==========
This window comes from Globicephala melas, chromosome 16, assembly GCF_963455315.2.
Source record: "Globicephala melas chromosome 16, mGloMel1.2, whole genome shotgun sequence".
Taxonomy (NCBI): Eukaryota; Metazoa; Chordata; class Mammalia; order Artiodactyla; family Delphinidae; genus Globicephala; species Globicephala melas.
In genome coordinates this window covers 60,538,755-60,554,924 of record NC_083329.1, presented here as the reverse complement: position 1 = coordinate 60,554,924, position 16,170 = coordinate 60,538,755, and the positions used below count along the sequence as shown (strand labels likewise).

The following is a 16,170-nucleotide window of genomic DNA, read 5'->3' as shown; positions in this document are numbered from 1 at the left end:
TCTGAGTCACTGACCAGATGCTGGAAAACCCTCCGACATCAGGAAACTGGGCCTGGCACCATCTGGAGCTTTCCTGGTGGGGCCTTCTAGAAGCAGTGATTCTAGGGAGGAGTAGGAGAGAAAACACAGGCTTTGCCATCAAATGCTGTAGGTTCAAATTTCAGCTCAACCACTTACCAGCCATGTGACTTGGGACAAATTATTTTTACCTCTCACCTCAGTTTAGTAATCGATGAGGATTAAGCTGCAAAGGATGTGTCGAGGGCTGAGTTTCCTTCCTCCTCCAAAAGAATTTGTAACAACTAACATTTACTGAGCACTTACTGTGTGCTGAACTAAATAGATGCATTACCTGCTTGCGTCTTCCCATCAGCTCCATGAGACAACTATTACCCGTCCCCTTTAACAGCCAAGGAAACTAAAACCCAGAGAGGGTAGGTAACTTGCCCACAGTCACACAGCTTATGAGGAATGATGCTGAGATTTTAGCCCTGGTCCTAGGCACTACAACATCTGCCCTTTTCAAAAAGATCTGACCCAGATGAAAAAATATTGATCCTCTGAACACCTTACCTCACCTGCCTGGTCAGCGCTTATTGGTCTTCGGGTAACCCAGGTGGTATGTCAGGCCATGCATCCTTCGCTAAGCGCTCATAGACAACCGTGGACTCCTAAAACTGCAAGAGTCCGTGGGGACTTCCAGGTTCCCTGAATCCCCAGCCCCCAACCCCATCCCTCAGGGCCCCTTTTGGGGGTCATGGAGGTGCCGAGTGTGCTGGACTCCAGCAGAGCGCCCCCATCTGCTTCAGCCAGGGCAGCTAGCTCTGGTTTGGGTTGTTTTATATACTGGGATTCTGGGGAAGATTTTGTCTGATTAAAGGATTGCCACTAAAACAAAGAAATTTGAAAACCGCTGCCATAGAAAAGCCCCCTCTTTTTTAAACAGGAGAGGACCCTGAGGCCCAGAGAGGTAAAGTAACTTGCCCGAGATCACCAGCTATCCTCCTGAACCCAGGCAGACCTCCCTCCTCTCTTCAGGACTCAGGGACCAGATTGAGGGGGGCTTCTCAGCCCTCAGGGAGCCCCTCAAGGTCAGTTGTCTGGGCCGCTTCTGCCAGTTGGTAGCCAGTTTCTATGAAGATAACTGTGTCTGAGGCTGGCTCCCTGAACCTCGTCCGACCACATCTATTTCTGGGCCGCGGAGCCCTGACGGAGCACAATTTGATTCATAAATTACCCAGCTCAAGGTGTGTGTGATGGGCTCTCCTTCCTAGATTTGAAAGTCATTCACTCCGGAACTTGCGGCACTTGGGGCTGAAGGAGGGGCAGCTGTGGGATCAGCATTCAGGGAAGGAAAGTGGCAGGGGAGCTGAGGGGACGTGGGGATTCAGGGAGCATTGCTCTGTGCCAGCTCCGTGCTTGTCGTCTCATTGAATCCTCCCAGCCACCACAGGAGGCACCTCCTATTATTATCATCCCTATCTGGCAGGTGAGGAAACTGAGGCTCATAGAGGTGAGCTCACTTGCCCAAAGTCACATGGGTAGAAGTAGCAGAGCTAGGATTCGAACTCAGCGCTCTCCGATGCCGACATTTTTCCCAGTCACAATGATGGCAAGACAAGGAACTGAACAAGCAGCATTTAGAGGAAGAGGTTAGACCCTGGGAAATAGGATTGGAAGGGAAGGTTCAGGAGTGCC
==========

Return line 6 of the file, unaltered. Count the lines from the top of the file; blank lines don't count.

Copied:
TCTGAGTCACTGACCAGATGCTGGAAAACCCTCCGACATCAGGAAACTGGGCCTGGCACCATCTGGAGCTTTCCTGGTGGGGCCTTCTAGAAGCAGTGATTCTAGGGAGGAGTAGGAGAGAAAACACAGGCTTTGCCATCAAATGCTGTAGGTTCAAATTTCAGCTCAACCACTTACCAGCCATGTGACTTGGGACAAATTATTTTTACCTCTCACCTCAGTTTAGTAATCGATGAGGATTAAGCTGCAAAGGATGTGTCGAGGGCTGAGTTTCCTTCCTCCTCCAAAAGAATTTGTAACAACTAACATTTACTGAGCACTTACTGTGTGCTGAACTAAATAGATGCATTACCTGCTTGCGTCTTCCCATCAGCTCCATGAGACAACTATTACCCGTCCCCTTTAACAGCCAAGGAAACTAAAACCCAGAGAGGGTAGGTAACTTGCCCACAGTCACACAGCTTATGAGGAATGATGCTGAGATTTTAGCCCTGGTCCTAGGCACTACAACATCTGCCCTTTTCAAAAAGATCTGACCCAGATGAAAAAATATTGATCCTCTGAACACCTTACCTCACCTGCCTGGTCAGCGCTTATTGGTCTTCGGGTAACCCAGGTGGTATGTCAGGCCATGCATCCTTCGCTAAGCGCTCATAGACAACCGTGGACTCCTAAAACTGCAAGAGTCCGTGGGGACTTCCAGGTTCCCTGAATCCCCAGCCCCCAACCCCATCCCTCAGGGCCCCTTTTGGGGGTCATGGAGGTGCCGAGTGTGCTGGACTCCAGCAGAGCGCCCCCATCTGCTTCAGCCAGGGCAGCTAGCTCTGGTTTGGGTTGTTTTATATACTGGGATTCTGGGGAAGATTTTGTCTGATTAAAGGATTGCCACTAAAACAAAGAAATTTGAAAACCGCTGCCATAGAAAAGCCCCCTCTTTTTTAAACAGGAGAGGACCCTGAGGCCCAGAGAGGTAAAGTAACTTGCCCGAGATCACCAGCTATCCTCCTGAACCCAGGCAGACCTCCCTCCTCTCTTCAGGACTCAGGGACCAGATTGAGGGGGGCTTCTCAGCCCTCAGGGAGCCCCTCAAGGTCAGTTGTCTGGGCCGCTTCTGCCAGTTGGTAGCCAGTTTCTATGAAGATAACTGTGTCTGAGGCTGGCTCCCTGAACCTCGTCCGACCACATCTATTTCTGGGCCGCGGAGCCCTGACGGAGCACAATTTGATTCATAAATTACCCAGCTCAAGGTGTGTGTGATGGGCTCTCCTTCCTAGATTTGAAAGTCATTCACTCCGGAACTTGCGGCACTTGGGGCTGAAGGAGGGGCAGCTGTGGGATCAGCATTCAGGGAAGGAAAGTGGCAGGGGAGCTGAGGGGACGTGGGGATTCAGGGAGCATTGCTCTGTGCCAGCTCCGTGCTTGTCGTCTCATTGAATCCTCCCAGCCACCACAGGAGGCACCTCCTATTATTATCATCCCTATCTGGCAGGTGAGGAAACTGAGGCTCATAGAGGTGAGCTCACTTGCCCAAAGTCACATGGGTAGAAGTAGCAGAGCTAGGATTCGAACTCAGCGCTCTCCGATGCCGACATTTTTCCCAGTCACAATGATGGCAAGACAAGGAACTGAACAAGCAGCATTTAGAGGAAGAGGTTAGACCCTGGGAAATAGGATTGGAAGGGAAGGTTCAGGAGTGCC